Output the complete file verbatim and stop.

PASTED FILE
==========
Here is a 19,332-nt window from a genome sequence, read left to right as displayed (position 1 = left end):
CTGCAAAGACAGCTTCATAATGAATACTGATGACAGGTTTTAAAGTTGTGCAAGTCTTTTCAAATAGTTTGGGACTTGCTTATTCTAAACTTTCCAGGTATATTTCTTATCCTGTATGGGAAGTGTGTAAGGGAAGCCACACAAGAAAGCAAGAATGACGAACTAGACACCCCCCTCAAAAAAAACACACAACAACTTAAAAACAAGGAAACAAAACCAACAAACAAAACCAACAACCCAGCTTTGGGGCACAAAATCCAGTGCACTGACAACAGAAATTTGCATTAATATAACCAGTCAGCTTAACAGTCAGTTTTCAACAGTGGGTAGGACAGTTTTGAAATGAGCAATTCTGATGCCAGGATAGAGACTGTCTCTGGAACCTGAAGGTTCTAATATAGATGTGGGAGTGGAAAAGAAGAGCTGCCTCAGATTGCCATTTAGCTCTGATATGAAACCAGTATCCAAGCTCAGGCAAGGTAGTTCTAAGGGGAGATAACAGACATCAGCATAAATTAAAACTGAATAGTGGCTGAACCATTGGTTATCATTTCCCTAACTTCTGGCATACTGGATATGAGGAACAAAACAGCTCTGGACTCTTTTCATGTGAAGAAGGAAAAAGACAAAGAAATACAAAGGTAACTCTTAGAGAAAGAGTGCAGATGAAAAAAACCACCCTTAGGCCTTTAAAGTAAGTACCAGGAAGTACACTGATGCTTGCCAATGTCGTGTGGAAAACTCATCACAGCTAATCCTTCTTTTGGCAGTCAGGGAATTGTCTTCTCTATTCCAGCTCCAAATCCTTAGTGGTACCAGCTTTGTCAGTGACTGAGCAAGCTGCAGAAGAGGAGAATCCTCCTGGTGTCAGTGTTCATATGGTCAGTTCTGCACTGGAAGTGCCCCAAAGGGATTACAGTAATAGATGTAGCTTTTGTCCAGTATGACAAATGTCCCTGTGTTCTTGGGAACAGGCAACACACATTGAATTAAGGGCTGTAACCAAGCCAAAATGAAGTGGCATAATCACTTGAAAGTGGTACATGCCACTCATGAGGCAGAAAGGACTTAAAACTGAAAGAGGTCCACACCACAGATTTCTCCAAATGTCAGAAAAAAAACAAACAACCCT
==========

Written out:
Here is a 19,332-nt window from a genome sequence, read left to right as displayed (position 1 = left end):
CTGCAAAGACAGCTTCATAATGAATACTGATGACAGGTTTTAAAGTTGTGCAAGTCTTTTCAAATAGTTTGGGACTTGCTTATTCTAAACTTTCCAGGTATATTTCTTATCCTGTATGGGAAGTGTGTAAGGGAAGCCACACAAGAAAGCAAGAATGACGAACTAGACACCCCCCTCAAAAAAAACACACAACAACTTAAAAACAAGGAAACAAAACCAACAAACAAAACCAACAACCCAGCTTTGGGGCACAAAATCCAGTGCACTGACAACAGAAATTTGCATTAATATAACCAGTCAGCTTAACAGTCAGTTTTCAACAGTGGGTAGGACAGTTTTGAAATGAGCAATTCTGATGCCAGGATAGAGACTGTCTCTGGAACCTGAAGGTTCTAATATAGATGTGGGAGTGGAAAAGAAGAGCTGCCTCAGATTGCCATTTAGCTCTGATATGAAACCAGTATCCAAGCTCAGGCAAGGTAGTTCTAAGGGGAGATAACAGACATCAGCATAAATTAAAACTGAATAGTGGCTGAACCATTGGTTATCATTTCCCTAACTTCTGGCATACTGGATATGAGGAACAAAACAGCTCTGGACTCTTTTCATGTGAAGAAGGAAAAAGACAAAGAAATACAAAGGTAACTCTTAGAGAAAGAGTGCAGATGAAAAAAACCACCCTTAGGCCTTTAAAGTAAGTACCAGGAAGTACACTGATGCTTGCCAATGTCGTGTGGAAAACTCATCACAGCTAATCCTTCTTTTGGCAGTCAGGGAATTGTCTTCTCTATTCCAGCTCCAAATCCTTAGTGGTACCAGCTTTGTCAGTGACTGAGCAAGCTGCAGAAGAGGAGAATCCTCCTGGTGTCAGTGTTCATATGGTCAGTTCTGCACTGGAAGTGCCCCAAAGGGATTACAGTAATAGATGTAGCTTTTGTCCAGTATGACAAATGTCCCTGTGTTCTTGGGAACAGGCAACACACATTGAATTAAGGGCTGTAACCAAGCCAAAATGAAGTGGCATAATCACTTGAAAGTGGTACATGCCACTCATGAGGCAGAAAGGACTTAAAACTGAAAGAGGTCCACACCACAGATTTCTCCAAATGTCAGAAAAAAAACAAACAACCCT